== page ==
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Latino Daily News

Wednesday February 2, 2011

CBP Helicopter Pilot Arrested in Immigrant Death Case

CBP Helicopter Pilot Arrested in Immigrant Death Case

Photo: Border Patrol Helicopter

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In Maine on Tuesday, a helicopter pilot with the U.S. Customs and Border Protection agency was arrested on charges of lying to federal agents in regards to an incident that occurred in the Rio Grande, and resulted in the death of Mexican man in 2005.

the pilot, James Peters in now facing four counts of lying to federal agents who were investigating the death of Carlos Delgadillo Martinez, 22, who drowned in 2005 after Peters allegedly purposefully flew his helicopter too close to the victim.

Federal prosecutors say Border Patrol agents working near one of the international bridges in Laredo saw a helicopter hovering low over two Mexican men on an inner tube in the Rio Grande on December 14th, 2005. According to federal records, radio transmissions revealed that the helicopter pilot told a Border Patrol agent that he was about to attempt to make the men “go back.”

The helicopter’s rotor wash caused the inner tube the men were holding onto to flip over. At least one of the men lost their grip. Delgadillo Martinez’s body was found in the river on Christmas Day, 11 days later.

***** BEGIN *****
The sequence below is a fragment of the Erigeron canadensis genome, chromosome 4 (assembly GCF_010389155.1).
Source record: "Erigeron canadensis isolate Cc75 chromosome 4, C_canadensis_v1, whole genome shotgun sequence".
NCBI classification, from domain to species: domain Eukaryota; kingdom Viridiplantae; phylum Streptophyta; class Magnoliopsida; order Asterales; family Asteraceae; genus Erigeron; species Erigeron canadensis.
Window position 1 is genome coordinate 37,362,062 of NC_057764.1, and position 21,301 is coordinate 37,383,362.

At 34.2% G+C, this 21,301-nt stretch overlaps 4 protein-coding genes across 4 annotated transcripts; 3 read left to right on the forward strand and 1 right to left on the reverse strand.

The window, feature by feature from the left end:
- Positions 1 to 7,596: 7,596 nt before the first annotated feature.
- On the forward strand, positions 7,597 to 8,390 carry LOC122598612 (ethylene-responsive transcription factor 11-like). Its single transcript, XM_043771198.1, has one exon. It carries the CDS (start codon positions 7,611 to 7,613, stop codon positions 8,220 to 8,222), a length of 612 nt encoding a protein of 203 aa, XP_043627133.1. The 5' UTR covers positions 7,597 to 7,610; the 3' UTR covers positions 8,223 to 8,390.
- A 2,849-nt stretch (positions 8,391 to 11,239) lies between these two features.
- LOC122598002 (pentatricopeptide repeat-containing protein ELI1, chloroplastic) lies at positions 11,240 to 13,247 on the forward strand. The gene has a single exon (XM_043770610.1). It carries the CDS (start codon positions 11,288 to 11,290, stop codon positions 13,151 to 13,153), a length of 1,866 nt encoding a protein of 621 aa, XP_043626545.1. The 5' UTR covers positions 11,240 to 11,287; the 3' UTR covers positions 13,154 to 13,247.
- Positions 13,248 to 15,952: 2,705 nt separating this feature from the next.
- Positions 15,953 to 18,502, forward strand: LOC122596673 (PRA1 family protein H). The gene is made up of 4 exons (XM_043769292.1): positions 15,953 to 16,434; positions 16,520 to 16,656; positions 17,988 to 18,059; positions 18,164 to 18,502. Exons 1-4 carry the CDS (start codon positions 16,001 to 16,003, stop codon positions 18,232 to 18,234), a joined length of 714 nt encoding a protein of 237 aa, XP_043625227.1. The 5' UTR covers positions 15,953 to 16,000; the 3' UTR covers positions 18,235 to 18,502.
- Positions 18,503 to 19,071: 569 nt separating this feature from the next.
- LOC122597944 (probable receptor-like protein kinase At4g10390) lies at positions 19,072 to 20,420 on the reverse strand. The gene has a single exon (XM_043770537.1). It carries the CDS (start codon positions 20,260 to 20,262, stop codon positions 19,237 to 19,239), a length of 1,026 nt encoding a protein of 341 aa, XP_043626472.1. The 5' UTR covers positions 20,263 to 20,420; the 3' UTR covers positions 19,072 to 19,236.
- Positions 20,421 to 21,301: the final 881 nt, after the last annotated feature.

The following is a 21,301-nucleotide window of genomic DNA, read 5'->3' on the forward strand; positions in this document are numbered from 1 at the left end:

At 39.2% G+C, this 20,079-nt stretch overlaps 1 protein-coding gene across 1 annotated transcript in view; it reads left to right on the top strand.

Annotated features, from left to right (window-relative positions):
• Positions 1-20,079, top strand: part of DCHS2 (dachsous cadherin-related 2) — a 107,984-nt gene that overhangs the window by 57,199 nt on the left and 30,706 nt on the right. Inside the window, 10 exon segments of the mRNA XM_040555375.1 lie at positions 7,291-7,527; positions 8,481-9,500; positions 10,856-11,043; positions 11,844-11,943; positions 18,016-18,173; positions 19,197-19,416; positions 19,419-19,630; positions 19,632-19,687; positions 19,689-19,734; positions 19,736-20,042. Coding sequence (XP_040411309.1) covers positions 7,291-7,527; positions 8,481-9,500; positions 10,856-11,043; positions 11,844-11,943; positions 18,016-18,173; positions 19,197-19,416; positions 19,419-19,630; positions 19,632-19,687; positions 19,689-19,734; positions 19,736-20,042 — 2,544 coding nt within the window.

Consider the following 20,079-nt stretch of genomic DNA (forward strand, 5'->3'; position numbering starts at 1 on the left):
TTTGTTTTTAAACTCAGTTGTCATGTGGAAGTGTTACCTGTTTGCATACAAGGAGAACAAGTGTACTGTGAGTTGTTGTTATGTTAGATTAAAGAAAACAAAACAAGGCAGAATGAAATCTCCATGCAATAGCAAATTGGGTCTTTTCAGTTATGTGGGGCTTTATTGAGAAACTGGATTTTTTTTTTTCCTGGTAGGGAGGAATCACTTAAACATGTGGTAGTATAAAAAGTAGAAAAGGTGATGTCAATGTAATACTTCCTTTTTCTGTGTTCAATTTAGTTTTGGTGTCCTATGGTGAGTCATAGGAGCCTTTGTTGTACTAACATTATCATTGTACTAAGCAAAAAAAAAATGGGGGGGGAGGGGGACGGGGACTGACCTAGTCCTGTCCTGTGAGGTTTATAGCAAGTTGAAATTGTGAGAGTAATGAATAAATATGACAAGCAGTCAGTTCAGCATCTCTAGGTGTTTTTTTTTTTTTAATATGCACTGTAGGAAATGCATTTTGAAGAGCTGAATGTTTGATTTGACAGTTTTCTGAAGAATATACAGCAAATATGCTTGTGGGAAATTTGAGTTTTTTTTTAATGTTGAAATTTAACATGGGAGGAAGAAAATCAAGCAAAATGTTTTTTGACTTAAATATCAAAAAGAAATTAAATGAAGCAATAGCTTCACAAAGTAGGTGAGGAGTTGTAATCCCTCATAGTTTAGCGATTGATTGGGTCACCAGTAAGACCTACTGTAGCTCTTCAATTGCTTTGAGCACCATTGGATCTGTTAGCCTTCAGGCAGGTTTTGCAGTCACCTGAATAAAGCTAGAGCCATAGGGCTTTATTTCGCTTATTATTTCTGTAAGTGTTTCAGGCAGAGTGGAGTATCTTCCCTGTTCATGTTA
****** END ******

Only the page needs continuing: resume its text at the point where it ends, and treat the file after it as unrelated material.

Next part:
Allegedly, Peters lied to agents from the Department of Homeland Security’s Office of Inspector General in January of 2006 when he reported that he had not come into contact with any undocumented immigrants near the bridge. He stated that he never flew at or below the bridge level because he knew of the danger is posed. Peters added that he never “buzzed or hovered” over any immigrants in the river.

If convicted of making false statements to the investigating agents, Peters faces a maximum of five years in prison, and $250,000 fine.

The victim’s family sued the U.S. government in 2007 over Delgadillo Martinez’s death in 2007, but the result of that lawsuit was not immediately known.

A spokeswoman for the U.S. Attorney’s Office said Peters, 41, was arrested in Houlton, Maine on Tuesday where he is now stationed. A federal magistrate judge in Bangor released him on personal recognizance bond and he is scheduled to appear in U.S. District Court in Houston on February 15th.